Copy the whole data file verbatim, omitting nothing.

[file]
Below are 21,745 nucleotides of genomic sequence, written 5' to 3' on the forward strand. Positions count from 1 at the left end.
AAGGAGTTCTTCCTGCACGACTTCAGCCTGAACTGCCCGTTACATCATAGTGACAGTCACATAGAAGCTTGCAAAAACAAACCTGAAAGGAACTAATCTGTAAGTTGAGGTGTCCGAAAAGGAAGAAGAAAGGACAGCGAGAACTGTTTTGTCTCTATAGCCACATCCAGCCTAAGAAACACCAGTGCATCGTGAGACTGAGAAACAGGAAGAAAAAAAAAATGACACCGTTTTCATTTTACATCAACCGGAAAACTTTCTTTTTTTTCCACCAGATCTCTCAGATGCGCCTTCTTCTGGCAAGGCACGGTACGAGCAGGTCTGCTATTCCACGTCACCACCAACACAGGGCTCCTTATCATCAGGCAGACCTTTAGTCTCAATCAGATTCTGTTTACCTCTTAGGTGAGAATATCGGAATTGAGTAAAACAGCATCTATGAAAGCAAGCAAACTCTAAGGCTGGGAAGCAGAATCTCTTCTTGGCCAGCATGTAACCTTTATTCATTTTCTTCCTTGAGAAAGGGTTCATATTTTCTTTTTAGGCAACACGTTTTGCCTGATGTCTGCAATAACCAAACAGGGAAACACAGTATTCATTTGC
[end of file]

Below are 21,745 nucleotides of genomic sequence, written 5' to 3' on the forward strand. Positions count from 1 at the left end.
AAGGAGTTCTTCCTGCACGACTTCAGCCTGAACTGCCCGTTACATCATAGTGACAGTCACATAGAAGCTTGCAAAAACAAACCTGAAAGGAACTAATCTGTAAGTTGAGGTGTCCGAAAAGGAAGAAGAAAGGACAGCGAGAACTGTTTTGTCTCTATAGCCACATCCAGCCTAAGAAACACCAGTGCATCGTGAGACTGAGAAACAGGAAGAAAAAAAAAATGACACCGTTTTCATTTTACATCAACCGGAAAACTTTCTTTTTTTTCCACCAGATCTCTCAGATGCGCCTTCTTCTGGCAAGGCACGGTACGAGCAGGTCTGCTATTCCACGTCACCACCAACACAGGGCTCCTTATCATCAGGCAGACCTTTAGTCTCAATCAGATTCTGTTTACCTCTTAGGTGAGAATATCGGAATTGAGTAAAACAGCATCTATGAAAGCAAGCAAACTCTAAGGCTGGGAAGCAGAATCTCTTCTTGGCCAGCATGTAACCTTTATTCATTTTCTTCCTTGAGAAAGGGTTCATATTTTCTTTTTAGGCAACACGTTTTGCCTGATGTCTGCAATAACCAAACAGGGAAACACAGTATTCATTTGC